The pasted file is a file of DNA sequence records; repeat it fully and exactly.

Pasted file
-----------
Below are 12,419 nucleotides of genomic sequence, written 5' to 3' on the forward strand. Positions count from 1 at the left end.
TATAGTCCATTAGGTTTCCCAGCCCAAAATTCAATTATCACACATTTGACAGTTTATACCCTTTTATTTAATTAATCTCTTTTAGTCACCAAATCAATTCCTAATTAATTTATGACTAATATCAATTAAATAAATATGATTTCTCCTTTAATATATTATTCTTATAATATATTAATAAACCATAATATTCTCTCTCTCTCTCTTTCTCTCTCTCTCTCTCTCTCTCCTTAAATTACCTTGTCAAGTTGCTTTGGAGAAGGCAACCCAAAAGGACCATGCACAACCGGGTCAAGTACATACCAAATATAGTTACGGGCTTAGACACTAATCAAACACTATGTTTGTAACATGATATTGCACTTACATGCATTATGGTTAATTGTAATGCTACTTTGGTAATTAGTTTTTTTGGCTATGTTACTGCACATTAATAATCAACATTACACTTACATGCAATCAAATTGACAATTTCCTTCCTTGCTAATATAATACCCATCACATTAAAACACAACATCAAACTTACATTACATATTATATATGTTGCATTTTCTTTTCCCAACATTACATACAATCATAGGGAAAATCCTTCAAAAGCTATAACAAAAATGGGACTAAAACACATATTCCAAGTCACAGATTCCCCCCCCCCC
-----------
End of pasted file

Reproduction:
Below are 12,419 nucleotides of genomic sequence, written 5' to 3' on the forward strand. Positions count from 1 at the left end.
TATAGTCCATTAGGTTTCCCAGCCCAAAATTCAATTATCACACATTTGACAGTTTATACCCTTTTATTTAATTAATCTCTTTTAGTCACCAAATCAATTCCTAATTAATTTATGACTAATATCAATTAAATAAATATGATTTCTCCTTTAATATATTATTCTTATAATATATTAATAAACCATAATATTCTCTCTCTCTCTCTTTCTCTCTCTCTCTCTCTCTCTCCTTAAATTACCTTGTCAAGTTGCTTTGGAGAAGGCAACCCAAAAGGACCATGCACAACCGGGTCAAGTACATACCAAATATAGTTACGGGCTTAGACACTAATCAAACACTATGTTTGTAACATGATATTGCACTTACATGCATTATGGTTAATTGTAATGCTACTTTGGTAATTAGTTTTTTTGGCTATGTTACTGCACATTAATAATCAACATTACACTTACATGCAATCAAATTGACAATTTCCTTCCTTGCTAATATAATACCCATCACATTAAAACACAACATCAAACTTACATTACATATTATATATGTTGCATTTTCTTTTCCCAACATTACATACAATCATAGGGAAAATCCTTCAAAAGCTATAACAAAAATGGGACTAAAACACATATTCCAAGTCACAGATTCCCCCCCCCCC